Building Nagios Plugins

Nagios does most things by using other scripts/applications which it calls plugins. The Nagios website provides a collection of popular plugins for you to build. Once again, I did so using a configure command followed by a make all command. However, this did not go entirely smoothly:

  1. A number of the plugins failed to build citing an “undefined symbol: floor” error. This was resolved by adding -lm to the LIBS defined in line 328 of nagios-plugins-1.4.11/plugins/Makefile. This could probably also have been fixed by adding $(MATHLIBS) to the links statement of the affected plugins but that would have been more work.
  2. The check_dhcp module failed to compile citing several unknown data types (i.e. u_int8_t and u_int32_t). This was resolved by adding a -D__solaris__ to CPPFLAGS definitions at line 161 of nagios-plugins-1.4.11/plugins-root/Makefile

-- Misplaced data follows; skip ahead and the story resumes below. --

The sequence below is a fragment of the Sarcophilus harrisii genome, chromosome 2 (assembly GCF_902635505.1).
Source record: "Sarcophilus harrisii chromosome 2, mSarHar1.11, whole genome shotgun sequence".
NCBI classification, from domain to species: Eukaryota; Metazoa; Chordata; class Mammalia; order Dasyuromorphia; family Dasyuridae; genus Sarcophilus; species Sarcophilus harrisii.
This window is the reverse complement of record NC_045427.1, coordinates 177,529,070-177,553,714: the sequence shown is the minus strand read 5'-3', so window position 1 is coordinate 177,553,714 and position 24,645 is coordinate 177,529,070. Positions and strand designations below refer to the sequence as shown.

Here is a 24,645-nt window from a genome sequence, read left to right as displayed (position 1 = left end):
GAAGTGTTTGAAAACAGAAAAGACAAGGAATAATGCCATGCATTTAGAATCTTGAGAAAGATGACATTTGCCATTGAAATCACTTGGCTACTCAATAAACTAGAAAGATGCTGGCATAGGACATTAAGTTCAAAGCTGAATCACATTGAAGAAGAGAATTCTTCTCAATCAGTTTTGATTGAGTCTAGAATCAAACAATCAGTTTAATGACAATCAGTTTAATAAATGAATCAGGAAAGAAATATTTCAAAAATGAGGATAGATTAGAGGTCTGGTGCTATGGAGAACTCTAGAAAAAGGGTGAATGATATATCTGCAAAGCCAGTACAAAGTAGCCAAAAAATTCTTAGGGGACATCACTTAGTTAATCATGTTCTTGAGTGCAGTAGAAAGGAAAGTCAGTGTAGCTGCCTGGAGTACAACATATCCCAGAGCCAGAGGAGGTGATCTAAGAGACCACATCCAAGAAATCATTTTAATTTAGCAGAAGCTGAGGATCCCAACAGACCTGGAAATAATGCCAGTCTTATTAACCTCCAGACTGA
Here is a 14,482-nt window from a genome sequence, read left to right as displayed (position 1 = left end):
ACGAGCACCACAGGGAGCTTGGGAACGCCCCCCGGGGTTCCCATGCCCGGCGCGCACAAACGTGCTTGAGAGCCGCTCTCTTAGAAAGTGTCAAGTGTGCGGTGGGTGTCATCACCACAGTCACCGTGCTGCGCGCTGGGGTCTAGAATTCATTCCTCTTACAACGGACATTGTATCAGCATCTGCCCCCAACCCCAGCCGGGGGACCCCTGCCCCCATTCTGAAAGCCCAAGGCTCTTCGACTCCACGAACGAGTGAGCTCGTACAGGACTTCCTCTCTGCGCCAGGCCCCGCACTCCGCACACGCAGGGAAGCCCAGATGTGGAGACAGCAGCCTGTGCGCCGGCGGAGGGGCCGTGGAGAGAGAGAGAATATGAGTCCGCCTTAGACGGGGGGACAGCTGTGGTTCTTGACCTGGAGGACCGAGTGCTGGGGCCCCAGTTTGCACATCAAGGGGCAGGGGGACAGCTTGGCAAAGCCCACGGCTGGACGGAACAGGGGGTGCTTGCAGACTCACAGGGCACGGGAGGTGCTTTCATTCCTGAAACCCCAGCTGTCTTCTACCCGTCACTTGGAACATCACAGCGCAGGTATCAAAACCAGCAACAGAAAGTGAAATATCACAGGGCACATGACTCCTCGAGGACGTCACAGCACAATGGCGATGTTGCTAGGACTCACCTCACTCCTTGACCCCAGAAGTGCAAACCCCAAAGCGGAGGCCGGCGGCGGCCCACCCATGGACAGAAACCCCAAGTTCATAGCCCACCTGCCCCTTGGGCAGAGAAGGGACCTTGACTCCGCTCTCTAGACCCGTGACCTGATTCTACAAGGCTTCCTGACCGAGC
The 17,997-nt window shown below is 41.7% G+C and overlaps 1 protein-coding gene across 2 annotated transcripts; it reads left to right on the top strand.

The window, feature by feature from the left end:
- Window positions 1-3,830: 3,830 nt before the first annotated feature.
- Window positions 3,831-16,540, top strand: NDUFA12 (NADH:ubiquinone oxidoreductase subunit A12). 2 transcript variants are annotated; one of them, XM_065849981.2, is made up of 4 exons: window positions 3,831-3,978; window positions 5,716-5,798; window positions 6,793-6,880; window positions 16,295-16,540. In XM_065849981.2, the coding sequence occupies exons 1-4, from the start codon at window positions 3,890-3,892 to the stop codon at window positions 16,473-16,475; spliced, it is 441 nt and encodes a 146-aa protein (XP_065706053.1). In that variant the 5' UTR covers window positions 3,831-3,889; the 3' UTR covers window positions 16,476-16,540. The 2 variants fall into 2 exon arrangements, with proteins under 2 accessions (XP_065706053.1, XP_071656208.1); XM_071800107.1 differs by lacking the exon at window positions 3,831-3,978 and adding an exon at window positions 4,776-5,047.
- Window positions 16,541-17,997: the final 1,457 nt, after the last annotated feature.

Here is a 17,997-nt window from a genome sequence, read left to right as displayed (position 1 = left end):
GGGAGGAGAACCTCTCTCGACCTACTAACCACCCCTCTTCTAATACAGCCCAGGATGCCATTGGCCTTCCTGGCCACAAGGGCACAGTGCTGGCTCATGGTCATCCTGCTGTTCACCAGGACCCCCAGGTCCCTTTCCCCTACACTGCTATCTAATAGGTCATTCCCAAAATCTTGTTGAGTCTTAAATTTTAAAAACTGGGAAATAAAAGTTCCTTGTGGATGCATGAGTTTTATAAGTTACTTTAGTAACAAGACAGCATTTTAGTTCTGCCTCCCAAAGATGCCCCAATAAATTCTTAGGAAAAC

3. The nagios-plugins-1.4.11/plugins-root/Makefile was also missing the same -lm link parameter as the plugins Makefile (line 221)

Once all of the above changes were make, all of the plugins seemed to build correctly.

Problems Found During Nagios Configuration

1. check_ping plugin did not work

No matter what way I configured the use of the check_ping plugin (in localhost.cfg, services section) it always reported:

CRITICAL – You need more args!!!
Could not open pipe: